the site owners should to link to each other for the people who can only read one language

  4. MooDy says:

    oh my god this is Stupid !!
    how can they =|
    What can we do Mahmood ? they are our only isp ( for now though ) …
    cant wait for a new isp …

  5. Anonymous says:

    It’s about time this website went up!! I’m not surprised Batelco released such crap packages, its not their first time you know.. considering working for them in the past, I know what the author means about employees believing passionately with their own lies being fed by close-minded management.

    Anyway, competition is just around the corner! I hear DSL competitors (atleast 2 new) will enter the market as early as this July! speeds like 1MB and 2MB will be the norm and diffinetely UNLIMITED 🙂

  6. mahmood says:

    anon, from your mouth to Heaven’s ears!

  7. mahmood says:

    Moody, we can move to Vodafone, their packages are supposed to be better and as their internet network is GSM based, then you’re really not limited at all in where you want to access the net. The problem is for offices with networks etc, but I’m sure there are ways around it. Businesses have to evaluation convenience (Batelco) to the upheaval required to move to another network topology for such a lifeline as the internet.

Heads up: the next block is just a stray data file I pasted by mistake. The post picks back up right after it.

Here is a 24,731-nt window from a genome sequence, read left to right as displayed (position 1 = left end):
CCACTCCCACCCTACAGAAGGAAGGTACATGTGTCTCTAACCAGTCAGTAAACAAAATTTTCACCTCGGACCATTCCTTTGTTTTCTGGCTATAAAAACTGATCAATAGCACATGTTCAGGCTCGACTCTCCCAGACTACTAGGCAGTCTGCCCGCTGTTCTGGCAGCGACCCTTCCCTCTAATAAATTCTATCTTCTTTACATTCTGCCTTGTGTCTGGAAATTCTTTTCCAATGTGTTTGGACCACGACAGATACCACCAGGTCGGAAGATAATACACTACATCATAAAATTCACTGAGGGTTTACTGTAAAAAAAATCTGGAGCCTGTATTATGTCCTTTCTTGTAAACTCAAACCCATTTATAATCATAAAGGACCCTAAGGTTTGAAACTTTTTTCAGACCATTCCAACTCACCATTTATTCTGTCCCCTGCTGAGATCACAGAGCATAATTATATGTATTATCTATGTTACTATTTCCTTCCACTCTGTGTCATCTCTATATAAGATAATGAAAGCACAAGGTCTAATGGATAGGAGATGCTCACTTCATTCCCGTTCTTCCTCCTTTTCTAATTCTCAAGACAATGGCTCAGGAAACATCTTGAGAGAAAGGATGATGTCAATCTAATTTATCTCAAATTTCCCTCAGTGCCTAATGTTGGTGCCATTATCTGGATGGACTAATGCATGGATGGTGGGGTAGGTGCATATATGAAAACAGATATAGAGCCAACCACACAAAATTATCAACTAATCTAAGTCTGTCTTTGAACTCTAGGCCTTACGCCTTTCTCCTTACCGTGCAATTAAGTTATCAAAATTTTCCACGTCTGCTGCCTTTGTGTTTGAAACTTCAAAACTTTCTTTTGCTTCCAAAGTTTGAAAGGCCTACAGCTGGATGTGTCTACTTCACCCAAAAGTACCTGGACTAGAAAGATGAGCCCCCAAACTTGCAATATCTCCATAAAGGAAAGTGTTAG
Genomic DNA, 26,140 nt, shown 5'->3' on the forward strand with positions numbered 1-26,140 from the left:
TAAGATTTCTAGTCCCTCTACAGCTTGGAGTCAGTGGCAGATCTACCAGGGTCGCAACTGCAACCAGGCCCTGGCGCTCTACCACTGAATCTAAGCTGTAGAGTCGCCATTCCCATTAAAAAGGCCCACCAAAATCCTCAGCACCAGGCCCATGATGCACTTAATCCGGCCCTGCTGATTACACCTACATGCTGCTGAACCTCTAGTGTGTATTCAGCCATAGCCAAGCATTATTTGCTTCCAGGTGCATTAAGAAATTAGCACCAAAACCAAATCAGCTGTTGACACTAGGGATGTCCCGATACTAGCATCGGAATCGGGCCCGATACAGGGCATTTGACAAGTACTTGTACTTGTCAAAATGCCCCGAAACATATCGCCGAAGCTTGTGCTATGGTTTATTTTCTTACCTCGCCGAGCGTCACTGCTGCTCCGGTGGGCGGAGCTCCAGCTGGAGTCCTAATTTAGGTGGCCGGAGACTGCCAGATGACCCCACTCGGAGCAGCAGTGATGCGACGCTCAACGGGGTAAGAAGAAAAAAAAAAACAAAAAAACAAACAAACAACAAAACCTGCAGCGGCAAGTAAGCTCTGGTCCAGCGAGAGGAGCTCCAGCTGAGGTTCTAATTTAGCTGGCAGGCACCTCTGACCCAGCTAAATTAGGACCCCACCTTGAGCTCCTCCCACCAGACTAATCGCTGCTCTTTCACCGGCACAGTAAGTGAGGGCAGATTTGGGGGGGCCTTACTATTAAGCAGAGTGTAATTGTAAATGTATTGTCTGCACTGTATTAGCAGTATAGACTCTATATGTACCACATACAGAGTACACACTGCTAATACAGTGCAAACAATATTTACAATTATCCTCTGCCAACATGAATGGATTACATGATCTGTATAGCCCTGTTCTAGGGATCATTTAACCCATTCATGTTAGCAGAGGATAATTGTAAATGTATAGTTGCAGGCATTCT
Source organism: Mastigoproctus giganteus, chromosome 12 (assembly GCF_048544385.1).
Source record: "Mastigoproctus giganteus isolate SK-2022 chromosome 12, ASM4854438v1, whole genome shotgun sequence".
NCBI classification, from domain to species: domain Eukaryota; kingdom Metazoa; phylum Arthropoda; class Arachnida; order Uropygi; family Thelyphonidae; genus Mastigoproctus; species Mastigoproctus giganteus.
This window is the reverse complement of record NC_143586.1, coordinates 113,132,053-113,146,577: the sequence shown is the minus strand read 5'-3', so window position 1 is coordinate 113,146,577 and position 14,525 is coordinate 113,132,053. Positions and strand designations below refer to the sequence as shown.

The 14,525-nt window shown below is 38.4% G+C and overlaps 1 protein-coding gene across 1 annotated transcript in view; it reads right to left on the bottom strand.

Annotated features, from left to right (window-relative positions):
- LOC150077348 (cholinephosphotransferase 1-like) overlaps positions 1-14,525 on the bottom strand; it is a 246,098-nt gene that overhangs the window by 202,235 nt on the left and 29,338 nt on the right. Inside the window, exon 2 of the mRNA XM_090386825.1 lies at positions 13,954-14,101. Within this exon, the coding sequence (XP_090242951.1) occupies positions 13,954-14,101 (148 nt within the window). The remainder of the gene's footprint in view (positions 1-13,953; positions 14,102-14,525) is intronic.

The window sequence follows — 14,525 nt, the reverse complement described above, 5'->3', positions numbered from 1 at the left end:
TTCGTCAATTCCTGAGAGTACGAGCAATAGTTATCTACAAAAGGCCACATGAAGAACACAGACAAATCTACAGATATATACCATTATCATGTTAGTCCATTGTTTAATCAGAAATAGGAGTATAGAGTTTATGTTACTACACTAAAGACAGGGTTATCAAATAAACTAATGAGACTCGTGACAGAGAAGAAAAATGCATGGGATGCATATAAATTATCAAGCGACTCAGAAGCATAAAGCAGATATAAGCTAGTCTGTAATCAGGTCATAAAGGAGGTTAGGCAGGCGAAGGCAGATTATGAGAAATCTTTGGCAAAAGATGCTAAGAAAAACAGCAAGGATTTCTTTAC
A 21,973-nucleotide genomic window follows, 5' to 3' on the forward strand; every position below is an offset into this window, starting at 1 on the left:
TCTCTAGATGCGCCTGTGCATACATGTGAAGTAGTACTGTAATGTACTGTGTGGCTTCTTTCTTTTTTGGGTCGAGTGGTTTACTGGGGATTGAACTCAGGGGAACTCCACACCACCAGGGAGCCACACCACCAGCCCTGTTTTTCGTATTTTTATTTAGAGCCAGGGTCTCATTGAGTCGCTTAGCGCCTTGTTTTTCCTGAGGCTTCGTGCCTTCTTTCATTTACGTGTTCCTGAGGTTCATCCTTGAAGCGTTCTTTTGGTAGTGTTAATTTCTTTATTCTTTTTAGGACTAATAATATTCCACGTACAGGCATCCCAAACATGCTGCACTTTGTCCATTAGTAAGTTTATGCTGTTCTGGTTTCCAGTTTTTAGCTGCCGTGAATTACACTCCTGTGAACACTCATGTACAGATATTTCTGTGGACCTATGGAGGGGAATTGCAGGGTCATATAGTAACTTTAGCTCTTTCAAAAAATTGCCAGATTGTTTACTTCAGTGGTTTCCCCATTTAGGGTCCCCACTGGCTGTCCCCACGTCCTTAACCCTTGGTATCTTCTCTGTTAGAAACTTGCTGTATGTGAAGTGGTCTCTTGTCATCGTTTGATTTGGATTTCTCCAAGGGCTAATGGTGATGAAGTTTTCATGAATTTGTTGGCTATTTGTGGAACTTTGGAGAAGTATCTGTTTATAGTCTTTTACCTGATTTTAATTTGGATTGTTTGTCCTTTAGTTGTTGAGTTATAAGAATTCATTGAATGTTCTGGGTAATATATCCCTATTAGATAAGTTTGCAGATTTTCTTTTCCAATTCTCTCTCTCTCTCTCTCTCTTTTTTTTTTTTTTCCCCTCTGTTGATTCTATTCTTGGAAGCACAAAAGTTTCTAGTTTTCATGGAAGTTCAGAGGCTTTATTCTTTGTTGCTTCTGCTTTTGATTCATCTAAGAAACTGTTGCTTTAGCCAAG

8. mahmood says:

    thank Chan’ad

  9. Waffles says:

    I was waiting for you to write about that. Good site. Bad Batelco, very very bad.

    Hopefuly by the time i return bahrain (June), there will be other options for me. Im a heavy user, i easily download 1G a day. I will miss my internet connection here, 10MB 15BD… sigh.. 🙁

  10. Anonymous says:

    Wowww… I thought the threshold thing was a small problem but look what is happening! this boycotting Batelco thing is popping up EVERYWHERE.. SMS’s websites in English and Arabic..Emails

    didnt know it was this bad! where was everybody before!??! Talk about the power of the internet and blogging!! 🙂